Welcome to the sixth entry in my Remembering India series, where I share recipes, meals and adventures from my 2008 studies abroad. Today I backtrack to my first 24 hours of sightseeing and exploring in Mumbai and Navi Mumbai.
It was Saturday night when we landed at Chhatrapati Shivaji International Airport. Between our flight and a 9 1/2-hour time difference, my classmates and I were propelled almost 8,000 miles and a full day into the future.
We boarded a van, where I glued my eyes to the window—trying my best to get a clear picture of my new environment. I thought about my family back in New Jersey, who were probably eating lunch right now. Where am I and what have I gotten myself into?
The streets were dark, but peppered with glowing yellow light. I could make out a few kiosks, an occasional fire, and long rows of square dwellings standing shoulder to shoulder.
The van dropped us off at Hotel Supreme Heritage in Navi Mumbai. We received our room assignments for the next six weeks, where it was revealed that with an odd number of females on our trip, I would be assigned a single room. Later down the road, my friend Lauren and I would decide to become roommates. But for the first few weeks, my single room would become my sanctuary. I’d do laundry, watch music videos, and even cry in my single room—because adjusting to a new culture, climate and diet—all while working with children who’d never have the same opportunities as me—was guaranteed to overwhelm from time to time. I had a lot to learn, a lot of joys and frustrations to feel, and it would all begin as soon as I could see my new city in daylight.
On Sunday morning we met in the dining room to fuel a full day of sightseeing. There were eggs, Bombay potatoes, muesli, chicken sausages, uttapams, and pancakes served with honey. I tried a bit of everything, comparing the milder flavors of British/American breakfast to the punchy, spicy flavors of Indian breakfast.
We boarded a caravan of auto rickshaws to Vashi train station. We discovered that with the proper arrangement of butt sizes, we could fit as many as 3 passengers in the back seat (meaning we could split the fare three ways, instead of two). From there we hopped on a train to Mumbai’s CST (Chhatrapati Shivaji Terminus), where about 7 1/2 million passengers ride each day. Butt sizes made no difference here, as I’d learn quickly.
My fellow female classmates and I crammed ourselves among hundreds of other women and children in the car dedicated to female passengers (and boys up to 13 years old). I looked out as we zoomed past neighborhoods and over water. Along the way I saw more of those square dwellings standing shoulder to shoulder. In daylight it was clear that I was seeing some of the poorest neighborhoods on my way to one of the richest cities in the world. I would struggle with this disparity throughout my entire trip.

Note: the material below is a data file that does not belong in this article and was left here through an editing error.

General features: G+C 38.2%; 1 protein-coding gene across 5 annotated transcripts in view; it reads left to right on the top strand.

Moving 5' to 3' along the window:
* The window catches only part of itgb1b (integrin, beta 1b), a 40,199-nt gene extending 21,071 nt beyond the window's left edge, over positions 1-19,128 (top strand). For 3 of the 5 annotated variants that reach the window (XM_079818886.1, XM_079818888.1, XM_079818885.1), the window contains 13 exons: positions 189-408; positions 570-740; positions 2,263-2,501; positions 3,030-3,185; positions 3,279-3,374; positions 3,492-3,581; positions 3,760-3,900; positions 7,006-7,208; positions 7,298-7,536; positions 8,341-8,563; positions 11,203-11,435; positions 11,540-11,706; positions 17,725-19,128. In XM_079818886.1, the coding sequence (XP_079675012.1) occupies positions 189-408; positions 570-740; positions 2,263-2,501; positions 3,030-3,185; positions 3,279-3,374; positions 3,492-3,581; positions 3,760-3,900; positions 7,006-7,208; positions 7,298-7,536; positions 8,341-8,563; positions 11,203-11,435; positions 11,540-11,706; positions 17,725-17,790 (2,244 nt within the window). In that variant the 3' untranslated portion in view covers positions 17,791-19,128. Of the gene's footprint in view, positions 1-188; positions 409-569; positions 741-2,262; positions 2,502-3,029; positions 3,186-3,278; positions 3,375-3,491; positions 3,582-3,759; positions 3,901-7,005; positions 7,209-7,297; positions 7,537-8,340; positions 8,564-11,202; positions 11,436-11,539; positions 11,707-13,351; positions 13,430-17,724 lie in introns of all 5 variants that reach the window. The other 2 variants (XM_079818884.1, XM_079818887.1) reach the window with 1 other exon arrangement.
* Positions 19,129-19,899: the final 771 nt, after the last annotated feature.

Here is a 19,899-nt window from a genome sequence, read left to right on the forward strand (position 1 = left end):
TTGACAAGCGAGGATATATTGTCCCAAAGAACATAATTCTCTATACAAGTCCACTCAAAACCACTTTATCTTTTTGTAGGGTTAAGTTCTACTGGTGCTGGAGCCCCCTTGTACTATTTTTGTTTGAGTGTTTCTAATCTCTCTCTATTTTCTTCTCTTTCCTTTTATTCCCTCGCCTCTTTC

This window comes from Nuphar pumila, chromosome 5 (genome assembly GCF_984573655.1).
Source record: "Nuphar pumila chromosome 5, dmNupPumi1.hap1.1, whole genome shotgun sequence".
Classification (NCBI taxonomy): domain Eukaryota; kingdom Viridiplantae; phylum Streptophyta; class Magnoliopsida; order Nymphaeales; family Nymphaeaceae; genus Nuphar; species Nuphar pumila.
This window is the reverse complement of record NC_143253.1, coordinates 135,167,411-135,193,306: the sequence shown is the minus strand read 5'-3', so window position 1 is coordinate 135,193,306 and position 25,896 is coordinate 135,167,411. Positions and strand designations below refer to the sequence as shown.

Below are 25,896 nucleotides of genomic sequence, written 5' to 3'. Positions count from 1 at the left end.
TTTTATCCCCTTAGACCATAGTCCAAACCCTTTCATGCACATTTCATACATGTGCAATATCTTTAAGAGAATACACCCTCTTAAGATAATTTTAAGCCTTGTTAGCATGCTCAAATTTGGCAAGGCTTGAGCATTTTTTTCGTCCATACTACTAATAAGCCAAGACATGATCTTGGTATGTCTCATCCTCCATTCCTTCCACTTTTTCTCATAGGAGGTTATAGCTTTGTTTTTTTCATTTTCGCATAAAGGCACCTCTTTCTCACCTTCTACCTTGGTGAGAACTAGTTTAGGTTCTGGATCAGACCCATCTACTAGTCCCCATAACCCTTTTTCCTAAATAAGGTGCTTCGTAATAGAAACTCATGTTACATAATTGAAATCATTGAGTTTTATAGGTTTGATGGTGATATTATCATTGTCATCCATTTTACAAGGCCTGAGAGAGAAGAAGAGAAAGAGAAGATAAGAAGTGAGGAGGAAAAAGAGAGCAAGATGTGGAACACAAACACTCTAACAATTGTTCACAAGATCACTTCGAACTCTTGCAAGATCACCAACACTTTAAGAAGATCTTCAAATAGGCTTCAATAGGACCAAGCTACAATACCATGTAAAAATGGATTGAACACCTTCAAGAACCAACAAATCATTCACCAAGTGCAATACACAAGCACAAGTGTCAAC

We broke up into groups of 3 to explore the city. I was relieved to be matched up with Steph, who’d spent a year of college in Hyderabad. She taught me some basic Hindi words, how to interpret Indian head shakes, and how to break and eat naan with only my right hand. We’d practice the latter at Leopold Café for our first dinner in India. We’d sit at checkered tables surrounded by 50’s photos and kitsch as we’d eat paneer tikka and garlic naan—two foods which were entirely new to me.
But to work up an appetite we first had to explore. Mumbai looked European and Indian at the same time. Gothic-style buildings and palm trees were a backdrop to the black and yellow taxis and the brightly dressed folks who navigated their city with purpose and confidence. The men wore short-sleeved button-downs and long pants while the women wore saris and kurtas in shades of red, orange, yellow, blue and fuchsia.
My navy blue button-down and jeans felt clunky in the hot Indian sun. To cool off, my classmates and I took a tour of the air-conditioned Taj Mahal Palace Hotel. We climbed the stairs to one of the upper floors and we gazed out at the city. I had no idea, but the Taj would be the site of a horrific terrorist attack just 6 months later. So would Leopold Café. It would haunt me as I’d read the news from my bedroom in North Philly, wondering if my friends were okay.
We walked on Chowpatty Beach where families lounged and vendors sold chaat on paper plates. I lifted the legs of my jeans and dipped my feet in the water. I couldn’t believe what I was seeing—I was on a beach where buildings towered in the background.
We hopped in a taxi and rode along Marine Drive—a beachside road lined with palm trees. From there we joined the crowds and strolled through hundreds of stalls on Colaba Causeway, where vendors sold jewelry and souvenirs to haggling customers. Haggling is an art in India and—with a tight budget for 6 weeks of food, transit, supplies, clothes and souvenirs—I was eager to learn it.
But for my first evening, I’d splurge a little. I’d sip a Kingfisher beer as my sore feet would throb from a full day of walking in the bright sun. I’d sit on my left hand (dedicated in India to less savory tasks) as I’d train my right pointer and thumb to tear a piece of buttery garlic naan while the tips of my middle, ring and pinky fingers held it in place. I’d use the naan to pinch a cube of squeaky, bright-red paneer tikka and pop it into my mouth. I’d delight in its unfamiliar bouncy texture and look forward to six more weeks of new sights, sounds and flavors.
Related Stories & Recipes
Remembering India: Pramila’s Paneer Bhurji
Remembering India: Chicken Biryani
Remembering India: Sights, Sounds & Railway Food
Remembering India: Ghee + Thane
Remembering India: Before We Begin
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